the objective case of I, used as a direct or indirect object: They asked me to the party. Give me your hand.
Informal. (used instead of the pronoun I in the predicate after the verb to be ): It's me.
Informal. (used instead of the pronoun my before a gerund): Did you hear about me getting promoted?
of or involving an obsessive interest in one's own satisfaction: the me decade.

before 900; Middle English me, Old English (dative and accusative singular); cognate with Dutch mij, Old High German mir

2. A traditional rule governing the case of personal pronouns after forms of the verb to be is that the nominative or subjective form (I; she; he; we; they) must be chosen. Some 400 years ago, owing to the feeling that the postverb position in a sentence is object rather than subject territory, me and other objective pronouns (him; her; us; them) began to replace the subjective forms after be, so that It is I became It is me. Today such constructions—It's me. That's him. It must be them.—are almost universal in speech, the context in which they usually occur. In formal speech or edited writing, the subjective forms are used: It was I who first noticed the problem. My brother was the one who called our attention to the problem, but it wasn't he who solved it. It had been she at the window, not her husband.
Me and other objective forms have also replaced the subjective forms in speech in constructions like Me neither; Not us; Who, them? and in comparisons after as or than: She's no faster than him at getting the answers. When the pronoun is the subject of a verb that is expressed, the nominative forms are used: Neither did I. She's no faster than he is at getting the answers. See also than.
3. When a verb form ending in -ing functions as a noun, it is traditionally called a gerund: Walking is good exercise. She enjoys reading biographies. Usage guides have long insisted that gerunds, being nouns, must be preceded by the possessive form of the pronouns or nouns (my; your; her; his; its; our; their; child's; author's) rather than by the objective forms (me; you; him; her; it; us; them): The landlord objected to my (not me) having guests late at night. Several readers were delighted at the author's (not author) taking a stand on the issue. In standard practice, however, both objective and possessive forms appear before gerunds. Possessives are more common in formal edited writing, but the occurrence of objective forms is increasing; in informal writing and speech objective forms are more common: Many objections have been raised to the government (or government's) allowing lumbering in national parks. “Does anyone object to me (or my) reading this report aloud?” the moderator asked. Unabridged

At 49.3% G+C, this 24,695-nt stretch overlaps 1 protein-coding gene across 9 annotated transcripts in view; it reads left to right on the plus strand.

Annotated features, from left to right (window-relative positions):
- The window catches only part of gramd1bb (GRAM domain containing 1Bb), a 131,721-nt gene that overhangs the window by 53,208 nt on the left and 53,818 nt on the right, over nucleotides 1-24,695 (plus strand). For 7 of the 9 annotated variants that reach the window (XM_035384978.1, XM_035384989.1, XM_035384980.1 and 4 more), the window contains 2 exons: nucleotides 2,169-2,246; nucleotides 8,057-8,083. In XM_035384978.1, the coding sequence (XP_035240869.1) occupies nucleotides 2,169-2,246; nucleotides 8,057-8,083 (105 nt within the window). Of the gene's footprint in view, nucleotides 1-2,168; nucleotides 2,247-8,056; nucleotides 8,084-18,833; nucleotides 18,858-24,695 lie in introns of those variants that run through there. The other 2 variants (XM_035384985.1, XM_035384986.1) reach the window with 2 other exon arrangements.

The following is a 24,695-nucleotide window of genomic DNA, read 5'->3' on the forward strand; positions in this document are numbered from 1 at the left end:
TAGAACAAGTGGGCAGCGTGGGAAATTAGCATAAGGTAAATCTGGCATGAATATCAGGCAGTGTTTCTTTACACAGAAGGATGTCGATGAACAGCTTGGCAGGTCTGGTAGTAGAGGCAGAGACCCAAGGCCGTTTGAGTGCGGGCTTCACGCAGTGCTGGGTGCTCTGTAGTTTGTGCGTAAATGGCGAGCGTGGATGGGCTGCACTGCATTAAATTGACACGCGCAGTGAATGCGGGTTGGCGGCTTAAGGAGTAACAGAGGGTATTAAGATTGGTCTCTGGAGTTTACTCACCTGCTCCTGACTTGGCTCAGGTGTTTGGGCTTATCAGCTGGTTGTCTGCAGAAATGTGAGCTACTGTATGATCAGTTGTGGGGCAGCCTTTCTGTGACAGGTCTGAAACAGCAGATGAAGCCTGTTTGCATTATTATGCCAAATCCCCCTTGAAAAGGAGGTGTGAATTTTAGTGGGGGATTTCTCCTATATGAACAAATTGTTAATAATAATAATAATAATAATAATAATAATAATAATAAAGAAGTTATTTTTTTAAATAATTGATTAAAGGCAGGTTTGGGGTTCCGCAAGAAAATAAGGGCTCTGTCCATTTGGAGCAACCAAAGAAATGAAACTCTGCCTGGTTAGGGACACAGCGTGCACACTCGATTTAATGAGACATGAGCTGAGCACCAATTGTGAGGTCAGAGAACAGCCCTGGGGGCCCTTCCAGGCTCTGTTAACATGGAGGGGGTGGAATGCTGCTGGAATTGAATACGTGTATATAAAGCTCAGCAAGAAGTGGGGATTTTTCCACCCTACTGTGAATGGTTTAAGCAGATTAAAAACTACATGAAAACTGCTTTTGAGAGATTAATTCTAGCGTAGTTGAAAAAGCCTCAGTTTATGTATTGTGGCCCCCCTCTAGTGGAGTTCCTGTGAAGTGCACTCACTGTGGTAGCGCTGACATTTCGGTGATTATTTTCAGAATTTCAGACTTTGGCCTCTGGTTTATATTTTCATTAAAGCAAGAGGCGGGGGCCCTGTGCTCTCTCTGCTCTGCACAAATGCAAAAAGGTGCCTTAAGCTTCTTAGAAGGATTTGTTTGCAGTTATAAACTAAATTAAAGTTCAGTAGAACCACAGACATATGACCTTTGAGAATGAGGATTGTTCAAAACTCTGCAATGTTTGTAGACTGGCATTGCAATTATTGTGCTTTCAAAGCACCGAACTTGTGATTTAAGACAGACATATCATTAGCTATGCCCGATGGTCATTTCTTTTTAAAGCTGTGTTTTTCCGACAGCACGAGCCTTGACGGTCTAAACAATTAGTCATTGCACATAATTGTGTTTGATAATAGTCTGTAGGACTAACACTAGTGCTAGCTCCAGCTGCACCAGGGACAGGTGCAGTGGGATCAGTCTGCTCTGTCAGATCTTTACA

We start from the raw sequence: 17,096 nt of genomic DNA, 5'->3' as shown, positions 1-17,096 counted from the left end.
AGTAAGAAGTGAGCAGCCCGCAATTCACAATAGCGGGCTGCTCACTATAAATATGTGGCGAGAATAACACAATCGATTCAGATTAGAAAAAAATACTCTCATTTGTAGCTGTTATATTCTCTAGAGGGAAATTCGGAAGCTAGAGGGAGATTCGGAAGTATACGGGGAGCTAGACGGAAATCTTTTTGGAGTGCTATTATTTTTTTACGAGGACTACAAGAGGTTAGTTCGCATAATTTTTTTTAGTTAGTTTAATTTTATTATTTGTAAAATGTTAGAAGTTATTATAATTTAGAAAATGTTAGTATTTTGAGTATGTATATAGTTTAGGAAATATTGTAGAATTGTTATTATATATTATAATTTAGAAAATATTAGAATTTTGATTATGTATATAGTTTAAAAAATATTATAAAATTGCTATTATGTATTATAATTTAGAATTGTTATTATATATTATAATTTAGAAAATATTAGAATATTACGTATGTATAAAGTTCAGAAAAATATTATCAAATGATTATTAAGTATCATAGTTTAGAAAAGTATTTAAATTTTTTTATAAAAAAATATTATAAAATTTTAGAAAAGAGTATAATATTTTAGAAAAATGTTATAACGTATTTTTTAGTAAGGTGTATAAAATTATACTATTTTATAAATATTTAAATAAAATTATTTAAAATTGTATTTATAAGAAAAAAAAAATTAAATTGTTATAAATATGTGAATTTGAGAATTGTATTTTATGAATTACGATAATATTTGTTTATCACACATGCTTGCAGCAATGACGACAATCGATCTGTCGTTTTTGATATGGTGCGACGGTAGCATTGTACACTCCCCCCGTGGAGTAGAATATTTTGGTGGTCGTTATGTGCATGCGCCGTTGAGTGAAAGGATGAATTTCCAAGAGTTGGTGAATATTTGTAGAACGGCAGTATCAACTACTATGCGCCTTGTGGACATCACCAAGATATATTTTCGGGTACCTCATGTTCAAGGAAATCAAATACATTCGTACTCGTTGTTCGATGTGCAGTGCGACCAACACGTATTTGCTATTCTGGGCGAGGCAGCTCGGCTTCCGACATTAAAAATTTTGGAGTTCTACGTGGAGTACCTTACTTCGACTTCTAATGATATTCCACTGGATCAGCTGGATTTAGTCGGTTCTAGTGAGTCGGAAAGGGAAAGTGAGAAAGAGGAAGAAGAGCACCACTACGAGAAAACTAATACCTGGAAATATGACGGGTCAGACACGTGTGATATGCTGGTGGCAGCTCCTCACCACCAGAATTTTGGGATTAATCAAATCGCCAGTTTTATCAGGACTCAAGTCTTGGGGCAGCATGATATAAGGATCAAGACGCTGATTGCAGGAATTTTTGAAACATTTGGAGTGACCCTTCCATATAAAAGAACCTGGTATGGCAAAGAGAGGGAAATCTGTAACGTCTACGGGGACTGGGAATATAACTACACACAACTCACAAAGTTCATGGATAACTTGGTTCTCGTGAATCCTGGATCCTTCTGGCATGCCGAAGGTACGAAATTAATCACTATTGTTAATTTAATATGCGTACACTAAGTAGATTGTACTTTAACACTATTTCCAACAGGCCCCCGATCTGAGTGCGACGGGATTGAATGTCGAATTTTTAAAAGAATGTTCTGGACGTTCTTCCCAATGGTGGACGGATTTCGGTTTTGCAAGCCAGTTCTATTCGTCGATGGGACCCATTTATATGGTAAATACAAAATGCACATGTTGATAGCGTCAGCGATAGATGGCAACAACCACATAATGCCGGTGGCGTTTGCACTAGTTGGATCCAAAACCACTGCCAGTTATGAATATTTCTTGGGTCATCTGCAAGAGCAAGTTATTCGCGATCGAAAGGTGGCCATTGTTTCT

Based on the Random House Dictionary, © Random House, Inc. 2014.
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World English Dictionary
me1 (miː, (unstressed) mɪ)
1.  refers to the speaker or writer: that shocks me; he gave me the glass
2.  chiefly (US) (when used an an indirect object) a dialect word for myself : I want to get me a car
3.  informal the personality of the speaker or writer or something that expresses it: the real me comes out when I'm happy
[Old English (dative); compare Dutch, German mir, Latin (accusative), mihi (dative)]

me2 (miː)
a variant spelling of mi

the internet domain name for

the chemical symbol for
the methyl group

abbreviation for
1.  Maine
2.  Marine Engineer
3.  Mechanical Engineer
4.  Methodist Episcopal
5.  Mining Engineer
6.  Middle English
7.  (in titles) Most Excellent
8.  myalgic encephalopathy

Collins English Dictionary - Complete & Unabridged 10th Edition
2009 © William Collins Sons & Co. Ltd. 1979, 1986 © HarperCollins
Publishers 1998, 2000, 2003, 2005, 2006, 2007, 2009
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Word Origin & History

O.E. me (dat.), me, mec (acc.; oblique cases of I), from P.Gmc. *meke (acc.), *mes (dat.), cf. O.N., Goth. mik, O.H.G. mih, Ger. mich; from PIE base *me-, *eme-, the bare stem of the pronoun (cf. Skt., Avestan mam, Gk. eme, L. me, O.Ir. me, Welsh mi "me"). Erroneous or vulgar use for nom. (e.g. it is
me) attested from c.1500. Dative preserved in obsolete meseems, methinks.
Online Etymology Dictionary, © 2010 Douglas Harper
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American Heritage
Medical Dictionary

ME abbr.
medical examiner

The American Heritage® Stedman's Medical Dictionary
Copyright © 2002, 2001, 1995 by Houghton Mifflin Company. Published by Houghton Mifflin Company.
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American Heritage
Science Dictionary
i   (ī)  Pronunciation Key 
The number whose square is equal to -1. Numbers expressed in terms of i are called imaginary or complex numbers.
  1. The symbol for electric current.

  2. The symbol for iodine.

The American Heritage® Science Dictionary
Copyright © 2002. Published by Houghton Mifflin. All rights reserved.
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American Heritage
Abbreviations & Acronyms
  1. Maine

  2. medical examiner

  3. Middle English

The American Heritage® Abbreviations Dictionary, Third Edition
Copyright © 2005 by Houghton Mifflin Company.
Published by Houghton Mifflin Company. All rights reserved.
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Related Words
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